In the poor, we receive God’s riches,
In the imprisoned, God’s freedom,
In the confused, God’s clarity,
In the lost, God shows us the way,
In the mentally distressed, a healthy and sound mind,
In the dead, the fulfillment of life.
I wrote that way back then [in 1974]. It is something like the prayer of St. Francis: “It’s in giving that we receive, in dying that we receive eternal life.”
One way to look at humility is to think that we might not have to take ourselves too seriously. I used to talk very thoughtlessly – maybe I still do – and people would laugh at what I said. Then I pretended that I had meant it to be a joke; but I had just not thought about what I was saying. My mother would tell me, if they laugh at you, then laugh with them, and then they are laughing with you and not at you.
The commentary said the name “Pharisee” meant to separate from. They separated from common people in order to be holy. They did not want to be among the riffraff. A very difficult woman, a long time member of our St. Paul’s Church in Coney Island, who always wore expensive furs, walked into our church, looked around and said, “This is low life!” and walked out. One time she came out to me as worship was about to start, and insisted that I make a young man in the congregation remove his hat. I went in and it was a young Black girl. “Don’t you see it’s a girl!” She would not admit her error. I could tell you many more stories about her. “She has been leading the singing in the congregation,” the editor wrote in our newsletter. “The last we heard she was leading the singing by a whole verse.”
In Coney Island there the congregation used to do Minstrel shows, making their faces black, meanwhile they were very bigoted and racist. One Black woman, who could pass for White was received into membership in 1956 and beside her name in parenthesis was written: (colored). She kept a kerchief over her hair to hide the fact that it was kinky. For her birthday a Norwegian couple gave her a pail and a mop. I tell you no lies. She never forgave them. I got her into the church council and she became the vice president. They never forgave me. I cannot repeat some of the slurs they said. Because my salary was paid by the Board of American Missions, now it would be the Department of Outreach, they could not stop my salary payments.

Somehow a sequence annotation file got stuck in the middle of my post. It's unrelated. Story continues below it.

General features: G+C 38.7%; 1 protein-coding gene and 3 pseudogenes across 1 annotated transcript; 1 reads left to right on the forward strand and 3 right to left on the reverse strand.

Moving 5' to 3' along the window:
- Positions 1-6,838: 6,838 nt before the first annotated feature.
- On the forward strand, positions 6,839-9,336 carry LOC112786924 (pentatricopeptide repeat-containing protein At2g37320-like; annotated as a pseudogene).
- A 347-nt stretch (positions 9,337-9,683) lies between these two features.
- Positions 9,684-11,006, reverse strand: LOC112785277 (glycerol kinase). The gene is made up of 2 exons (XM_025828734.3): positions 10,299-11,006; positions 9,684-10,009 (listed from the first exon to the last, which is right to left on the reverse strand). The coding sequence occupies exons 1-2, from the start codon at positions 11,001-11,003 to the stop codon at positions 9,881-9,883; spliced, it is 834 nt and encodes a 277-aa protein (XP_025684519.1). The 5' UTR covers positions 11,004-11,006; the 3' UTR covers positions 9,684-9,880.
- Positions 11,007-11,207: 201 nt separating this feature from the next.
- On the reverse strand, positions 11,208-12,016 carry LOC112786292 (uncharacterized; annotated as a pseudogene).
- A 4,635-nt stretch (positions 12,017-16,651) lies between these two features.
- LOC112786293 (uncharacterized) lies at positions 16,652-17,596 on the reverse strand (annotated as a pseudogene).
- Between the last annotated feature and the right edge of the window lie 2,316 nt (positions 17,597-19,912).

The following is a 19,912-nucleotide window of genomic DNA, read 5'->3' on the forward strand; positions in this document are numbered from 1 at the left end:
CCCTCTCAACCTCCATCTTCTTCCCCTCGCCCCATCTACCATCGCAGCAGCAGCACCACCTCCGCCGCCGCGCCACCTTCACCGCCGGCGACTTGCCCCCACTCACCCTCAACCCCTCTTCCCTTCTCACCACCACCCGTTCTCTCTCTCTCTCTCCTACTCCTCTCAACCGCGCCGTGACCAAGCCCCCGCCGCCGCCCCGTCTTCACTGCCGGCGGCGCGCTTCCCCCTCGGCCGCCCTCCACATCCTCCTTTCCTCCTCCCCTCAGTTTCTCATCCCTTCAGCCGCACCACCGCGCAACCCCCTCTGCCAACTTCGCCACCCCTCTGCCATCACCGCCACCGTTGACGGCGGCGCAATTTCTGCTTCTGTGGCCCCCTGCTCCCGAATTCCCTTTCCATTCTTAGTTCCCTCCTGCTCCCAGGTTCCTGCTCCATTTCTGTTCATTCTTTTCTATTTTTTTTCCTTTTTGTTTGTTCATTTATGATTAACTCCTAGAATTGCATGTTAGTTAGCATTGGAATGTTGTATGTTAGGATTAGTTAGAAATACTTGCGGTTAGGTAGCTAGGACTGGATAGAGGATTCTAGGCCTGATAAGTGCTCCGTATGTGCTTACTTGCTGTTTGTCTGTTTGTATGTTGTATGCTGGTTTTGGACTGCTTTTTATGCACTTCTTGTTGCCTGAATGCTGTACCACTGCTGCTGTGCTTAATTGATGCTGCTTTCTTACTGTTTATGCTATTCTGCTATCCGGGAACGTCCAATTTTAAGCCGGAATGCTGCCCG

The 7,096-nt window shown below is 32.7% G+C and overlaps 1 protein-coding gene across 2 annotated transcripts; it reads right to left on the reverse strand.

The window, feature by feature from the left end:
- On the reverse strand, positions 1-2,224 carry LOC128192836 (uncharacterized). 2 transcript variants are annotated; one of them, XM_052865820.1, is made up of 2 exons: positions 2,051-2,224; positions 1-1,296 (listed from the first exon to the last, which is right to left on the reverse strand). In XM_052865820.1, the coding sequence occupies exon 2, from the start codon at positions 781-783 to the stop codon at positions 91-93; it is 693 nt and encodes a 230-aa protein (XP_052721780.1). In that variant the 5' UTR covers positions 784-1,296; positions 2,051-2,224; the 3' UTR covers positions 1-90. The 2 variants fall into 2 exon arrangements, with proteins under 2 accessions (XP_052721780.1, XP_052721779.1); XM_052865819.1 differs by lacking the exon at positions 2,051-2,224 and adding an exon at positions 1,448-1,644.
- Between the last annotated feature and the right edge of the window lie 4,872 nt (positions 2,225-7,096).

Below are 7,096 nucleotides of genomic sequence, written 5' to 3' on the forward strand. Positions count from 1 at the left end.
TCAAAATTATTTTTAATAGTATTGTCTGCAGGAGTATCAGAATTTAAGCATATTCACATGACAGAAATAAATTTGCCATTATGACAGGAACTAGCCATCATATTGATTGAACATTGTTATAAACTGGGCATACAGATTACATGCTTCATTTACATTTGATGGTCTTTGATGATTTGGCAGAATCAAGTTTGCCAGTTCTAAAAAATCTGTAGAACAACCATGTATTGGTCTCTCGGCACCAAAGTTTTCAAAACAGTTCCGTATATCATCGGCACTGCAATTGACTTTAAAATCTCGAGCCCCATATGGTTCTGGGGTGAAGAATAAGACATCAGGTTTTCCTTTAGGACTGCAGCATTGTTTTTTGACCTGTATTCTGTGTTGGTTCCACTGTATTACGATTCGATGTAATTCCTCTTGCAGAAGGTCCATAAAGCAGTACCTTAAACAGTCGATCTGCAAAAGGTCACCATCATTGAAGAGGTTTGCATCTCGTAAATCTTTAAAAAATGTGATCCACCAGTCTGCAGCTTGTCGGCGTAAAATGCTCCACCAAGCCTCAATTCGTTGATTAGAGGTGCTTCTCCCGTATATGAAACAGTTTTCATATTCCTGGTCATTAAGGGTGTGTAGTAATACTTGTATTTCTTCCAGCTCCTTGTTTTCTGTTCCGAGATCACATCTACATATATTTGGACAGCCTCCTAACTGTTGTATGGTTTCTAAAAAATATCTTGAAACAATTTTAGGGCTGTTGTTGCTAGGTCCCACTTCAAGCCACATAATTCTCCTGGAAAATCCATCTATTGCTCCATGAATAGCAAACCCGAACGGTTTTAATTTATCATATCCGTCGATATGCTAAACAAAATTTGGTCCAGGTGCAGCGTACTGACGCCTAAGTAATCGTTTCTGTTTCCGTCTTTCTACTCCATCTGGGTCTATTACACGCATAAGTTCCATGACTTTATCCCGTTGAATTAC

In some eyes, we might have been low-life, but to God we were high-life. Jesus, the Pharisees said, ate with tax collectors and sinners.
In India students who were Brahman, the highest caste befriended me and accompanied me on a boat-ride on the Ganges River in the Holy city of Varanasi. They then invited me home to eat with them. I found myself eating alone in a room, while they all ate in another. The women were also not eating. I asked them why: “When you eat, we are filled.” One of the women told me.
The Pharisees called Jesus a glutton and a drunkard, who would probably eat with anybody! Imagine, he might even have a beer with you and me!
Eating and drinking together is so very important and what is this sermon but reaching each other’s hearts to raise up the living Christ within ourselves before we receive the bread and the wine, the body and blood of Christ. In the Schmalcald Articles, Luther said, one way to participate in God’s grace is in the mutual conversation and consolation of brothers and sisters. That can happen in a potluck, for example, or say even in our coffee hour! Amen.
 Timothy Lull, Martin Luther’s Basic Theological Writings, p. 319.
 From the Martin Luther, “Freedom of a Christian” in Philip and Peter Krey, editors, Luther’s Spirituality, (New York: Paulist Press, 2007), page 72.
 Ibid., page 268.
 Luke 14:2-6.